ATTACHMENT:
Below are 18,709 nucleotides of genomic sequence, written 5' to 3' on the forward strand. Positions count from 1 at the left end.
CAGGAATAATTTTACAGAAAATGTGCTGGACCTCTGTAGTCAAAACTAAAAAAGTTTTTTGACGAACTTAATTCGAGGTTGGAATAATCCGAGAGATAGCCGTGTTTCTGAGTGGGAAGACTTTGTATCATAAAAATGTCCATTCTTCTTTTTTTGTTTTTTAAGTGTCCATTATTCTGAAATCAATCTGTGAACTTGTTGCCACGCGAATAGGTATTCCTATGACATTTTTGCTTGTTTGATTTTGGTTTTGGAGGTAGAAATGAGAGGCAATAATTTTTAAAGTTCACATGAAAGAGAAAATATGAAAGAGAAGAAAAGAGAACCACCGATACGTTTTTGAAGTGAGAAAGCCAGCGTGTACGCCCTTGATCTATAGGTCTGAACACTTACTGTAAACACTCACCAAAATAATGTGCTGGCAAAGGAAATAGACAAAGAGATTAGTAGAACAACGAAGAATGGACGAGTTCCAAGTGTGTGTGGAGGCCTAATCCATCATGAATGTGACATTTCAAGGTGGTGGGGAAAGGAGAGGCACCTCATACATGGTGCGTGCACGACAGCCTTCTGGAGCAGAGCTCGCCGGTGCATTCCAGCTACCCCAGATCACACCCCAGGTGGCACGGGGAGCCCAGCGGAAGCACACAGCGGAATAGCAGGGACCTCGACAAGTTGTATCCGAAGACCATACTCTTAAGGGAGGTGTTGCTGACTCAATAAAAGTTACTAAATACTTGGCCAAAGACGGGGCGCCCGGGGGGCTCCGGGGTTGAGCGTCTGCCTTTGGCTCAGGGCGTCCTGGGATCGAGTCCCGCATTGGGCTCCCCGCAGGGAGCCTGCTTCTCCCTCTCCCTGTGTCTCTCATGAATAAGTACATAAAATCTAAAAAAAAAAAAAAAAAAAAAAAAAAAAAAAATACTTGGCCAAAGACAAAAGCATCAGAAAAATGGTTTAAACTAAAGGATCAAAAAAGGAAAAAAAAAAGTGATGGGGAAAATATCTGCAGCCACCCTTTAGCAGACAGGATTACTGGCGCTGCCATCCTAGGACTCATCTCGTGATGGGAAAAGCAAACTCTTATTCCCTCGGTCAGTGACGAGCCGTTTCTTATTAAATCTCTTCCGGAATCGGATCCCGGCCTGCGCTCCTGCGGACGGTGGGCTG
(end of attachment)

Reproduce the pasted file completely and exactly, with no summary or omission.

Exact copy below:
Below are 18,709 nucleotides of genomic sequence, written 5' to 3' on the forward strand. Positions count from 1 at the left end.
CAGGAATAATTTTACAGAAAATGTGCTGGACCTCTGTAGTCAAAACTAAAAAAGTTTTTTGACGAACTTAATTCGAGGTTGGAATAATCCGAGAGATAGCCGTGTTTCTGAGTGGGAAGACTTTGTATCATAAAAATGTCCATTCTTCTTTTTTTGTTTTTTAAGTGTCCATTATTCTGAAATCAATCTGTGAACTTGTTGCCACGCGAATAGGTATTCCTATGACATTTTTGCTTGTTTGATTTTGGTTTTGGAGGTAGAAATGAGAGGCAATAATTTTTAAAGTTCACATGAAAGAGAAAATATGAAAGAGAAGAAAAGAGAACCACCGATACGTTTTTGAAGTGAGAAAGCCAGCGTGTACGCCCTTGATCTATAGGTCTGAACACTTACTGTAAACACTCACCAAAATAATGTGCTGGCAAAGGAAATAGACAAAGAGATTAGTAGAACAACGAAGAATGGACGAGTTCCAAGTGTGTGTGGAGGCCTAATCCATCATGAATGTGACATTTCAAGGTGGTGGGGAAAGGAGAGGCACCTCATACATGGTGCGTGCACGACAGCCTTCTGGAGCAGAGCTCGCCGGTGCATTCCAGCTACCCCAGATCACACCCCAGGTGGCACGGGGAGCCCAGCGGAAGCACACAGCGGAATAGCAGGGACCTCGACAAGTTGTATCCGAAGACCATACTCTTAAGGGAGGTGTTGCTGACTCAATAAAAGTTACTAAATACTTGGCCAAAGACGGGGCGCCCGGGGGGCTCCGGGGTTGAGCGTCTGCCTTTGGCTCAGGGCGTCCTGGGATCGAGTCCCGCATTGGGCTCCCCGCAGGGAGCCTGCTTCTCCCTCTCCCTGTGTCTCTCATGAATAAGTACATAAAATCTAAAAAAAAAAAAAAAAAAAAAAAAAAAAAAAATACTTGGCCAAAGACAAAAGCATCAGAAAAATGGTTTAAACTAAAGGATCAAAAAAGGAAAAAAAAAAGTGATGGGGAAAATATCTGCAGCCACCCTTTAGCAGACAGGATTACTGGCGCTGCCATCCTAGGACTCATCTCGTGATGGGAAAAGCAAACTCTTATTCCCTCGGTCAGTGACGAGCCGTTTCTTATTAAATCTCTTCCGGAATCGGATCCCGGCCTGCGCTCCTGCGGACGGTGGGCTG